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Creative Nonfiction, Fiction, Poetry, Interviews
CRAFT
Artwork: Evening Shadows by F.R. Dane
Evening Shadows by F.R. Dane

Fiction at the Sentence Level

Elements of Craft in John Updike's “The Happiest I've Been”

by Sean Madden

I first read John Updike while standing at a crowded, downtown Los Angeles bus stop in November 2011. The story was “Natural Color,” a selection from Richard Ford’s Granta Book of the American Short Story: Volume Two.

At that time, I was busy reorienting my life around one particular ambition. I’d graduated from UC Berkeley in the spring of 2010 determined to become a professional fiction writer. Now I was ready to dedicate myself to the task.

Between graduation and the fall of 2011, I’d given up. I’d given up after getting ahead of myself and failing to achieve what I’d set out to do. I’d let the publication of the first short story I’d ever written, in the University of California’s student-run literary arts magazine, convince me that any top-tier Master of Fine Arts program would be thrilled to accept my application. When this fantasy didn’t play out—I applied to programs in the fall of 2010, and was rejected by them all—I felt like the butt of a cruel joke. I was so heartbroken, actually, and disappointed in myself, that I quit writing. I quit reading fiction, too. I no longer believed I had what it took to succeed as a writer. I came to regard the publication of my story in Matchbox Magazine as a fluke. My professors and peers at Berkeley who’d acknowledged my talent were guilty of mere flattery.

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FEATURED | CREATIVE NONFICTION
Arno Reflections: Florence by Joshua Windsor | on Instagram @josh.michael.windsor

Diamonds in the Light

by Eddie P. Gomez

Florence, Italy • Summer 2013

 

Somewhere over Spain, I’m sitting between two fascinating young people on a plane ride home from Italy. I'd call them kids, but they’re both adults living in the real world. The three of us struck up a conversation spontaneously as soon as the plane taxied toward the runway. We were laughing comfortably within minutes of meeting each other, sharing quick versions of our personal stories in that uninhibited way strangers do when they know they’ll never see each other again.

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Science Fiction Writer Robert J. Sawyer Holding Neanderthal Skull Photo by Carolyn Clink
Robert J. Sawyer by Carolyn Clink

Robert J. Sawyer
Award-Winning Science Fiction Writer Shares His Process and Writerly Wisdom Interviewed by Gene Wilburn

“…the tiny, character-driven bits,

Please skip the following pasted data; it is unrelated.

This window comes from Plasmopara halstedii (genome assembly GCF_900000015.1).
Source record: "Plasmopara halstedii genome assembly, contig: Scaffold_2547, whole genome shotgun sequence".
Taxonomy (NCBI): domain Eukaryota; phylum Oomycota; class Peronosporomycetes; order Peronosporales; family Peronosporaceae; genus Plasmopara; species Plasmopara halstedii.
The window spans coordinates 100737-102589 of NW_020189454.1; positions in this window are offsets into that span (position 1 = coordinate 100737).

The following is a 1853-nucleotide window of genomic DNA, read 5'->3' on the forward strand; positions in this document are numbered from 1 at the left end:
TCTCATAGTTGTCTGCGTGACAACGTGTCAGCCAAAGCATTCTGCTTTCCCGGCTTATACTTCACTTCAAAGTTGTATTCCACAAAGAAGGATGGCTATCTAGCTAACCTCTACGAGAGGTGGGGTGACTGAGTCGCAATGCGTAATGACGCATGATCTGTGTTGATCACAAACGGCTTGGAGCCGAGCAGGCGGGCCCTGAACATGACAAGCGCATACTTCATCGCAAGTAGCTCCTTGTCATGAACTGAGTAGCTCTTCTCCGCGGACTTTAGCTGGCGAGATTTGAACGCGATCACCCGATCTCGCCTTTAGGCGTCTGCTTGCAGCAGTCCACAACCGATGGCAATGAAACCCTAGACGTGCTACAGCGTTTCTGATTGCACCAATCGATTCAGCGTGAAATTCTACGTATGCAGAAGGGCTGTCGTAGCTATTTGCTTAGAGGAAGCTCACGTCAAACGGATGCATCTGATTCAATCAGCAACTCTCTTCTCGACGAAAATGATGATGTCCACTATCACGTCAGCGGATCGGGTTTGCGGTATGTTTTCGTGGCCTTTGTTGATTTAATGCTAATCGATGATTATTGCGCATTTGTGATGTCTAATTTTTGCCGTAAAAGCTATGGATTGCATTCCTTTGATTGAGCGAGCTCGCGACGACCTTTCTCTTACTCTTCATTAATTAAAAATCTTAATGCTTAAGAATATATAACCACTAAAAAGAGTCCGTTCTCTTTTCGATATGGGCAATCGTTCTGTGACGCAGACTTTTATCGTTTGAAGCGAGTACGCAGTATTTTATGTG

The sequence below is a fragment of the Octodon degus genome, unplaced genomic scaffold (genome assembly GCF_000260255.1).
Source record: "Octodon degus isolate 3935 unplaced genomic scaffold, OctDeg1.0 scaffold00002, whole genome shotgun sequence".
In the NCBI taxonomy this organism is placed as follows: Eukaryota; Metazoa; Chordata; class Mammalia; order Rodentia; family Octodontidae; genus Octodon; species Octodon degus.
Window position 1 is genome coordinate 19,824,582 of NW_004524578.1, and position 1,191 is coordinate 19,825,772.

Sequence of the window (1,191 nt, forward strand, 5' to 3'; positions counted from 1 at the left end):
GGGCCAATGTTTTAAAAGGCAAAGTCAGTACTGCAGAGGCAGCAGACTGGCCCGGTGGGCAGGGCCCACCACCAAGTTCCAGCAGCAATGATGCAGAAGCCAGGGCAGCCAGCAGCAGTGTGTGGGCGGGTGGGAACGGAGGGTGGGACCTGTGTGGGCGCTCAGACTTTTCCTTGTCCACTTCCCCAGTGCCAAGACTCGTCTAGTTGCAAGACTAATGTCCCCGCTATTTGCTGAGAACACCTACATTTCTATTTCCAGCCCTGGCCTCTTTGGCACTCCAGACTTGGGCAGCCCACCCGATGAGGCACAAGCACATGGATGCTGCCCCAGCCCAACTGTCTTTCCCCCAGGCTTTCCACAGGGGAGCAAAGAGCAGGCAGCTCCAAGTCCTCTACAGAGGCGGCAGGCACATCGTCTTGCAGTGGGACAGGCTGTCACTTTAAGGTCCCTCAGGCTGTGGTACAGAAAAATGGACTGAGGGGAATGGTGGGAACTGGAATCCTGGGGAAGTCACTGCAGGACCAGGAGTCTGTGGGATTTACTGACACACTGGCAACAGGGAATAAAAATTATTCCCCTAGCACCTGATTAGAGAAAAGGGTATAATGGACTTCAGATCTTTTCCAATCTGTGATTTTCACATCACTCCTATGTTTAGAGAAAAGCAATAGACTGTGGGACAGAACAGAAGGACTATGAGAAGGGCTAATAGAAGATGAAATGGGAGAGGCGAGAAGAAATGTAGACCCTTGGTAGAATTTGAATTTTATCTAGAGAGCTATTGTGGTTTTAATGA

the quieter scenes, the epiphanies,
are often what the reader remembers most;
they’re the heart and soul of your writing…”
—Robert J. Sawyer
NaNoWriMo founder Chris Baty was inspired to start Chris Baty Studios, which makes posters for writers, after a trip to London, where he found the city covered with incredible posters and signs. Chris said that he comes up with a tagline or concept, then hands it over to his illustrators and designers who transform it into something “a thousand times better than my original idea.”
Chris Baty

Creative Catalyst:
NaNoWriMo founder

Chris Baty talks to SPM

...the impulse to create...waits, patiently, for us to find a way back...For me, it was through NaNoWriMo. However you get back there, it just feels pretty incredible when you arrive.
—Chris Baty
Regi Claire by Dawn Marie Jones
Regi Claire by Dawn Marie Jones

A Wee Bit Supernatural:
Scottish Novelist Regi Claire
Interviewed by Ann Cefola

I tend not to analyze my work because I am a bit superstitious: too much awareness might interfere with my imagination, kill it stone-dead.
 —Regi Claire
FICTION
FEATURED | FICTION
Moorland Cottage Revisited by Paul Steven Bailey
Moorland Cottage Revisited by Paul Steven Bailey | www.paulbaileyart.co.uk

Chesterton

by Timothy Boudreau

Chesterton was my aunt Lucy’s gentleman friend. “Well, Nicky, I just call him my gentleman friend”—that’s what she used to say to me, with a certain special emphasis that made him sound like a rare creature imported from old-world Europe, the kind of person you might order from the same catalog where you ordered a porcelain English tea set, or a tin of butter cookies baked in Denmark or Holland.

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—SIX SMALL POEMS—
After Alexej Jawlensky
by Karen Holden

Young Girl, 1915 by Alexej Jawlensky. Collection of the Long Beach Museum of Art, Long Beach, California, gift of The Milton Wichner Collection Bequest, 1979. Photograph © 2018 Long Beach Museum of Art.


 

Young Girl, 1915
        by Karen Holden
  
There are eyes upside down
behind my mouth, another brow
beneath my chin. We are all like this:
who we are painted over who we were

Speech silenced, dead to smell
they could not take away our eyes
those reflecting pools in our faces:
            dark mud, red blood, blue sky

Or those curtained, but open still, inside

 

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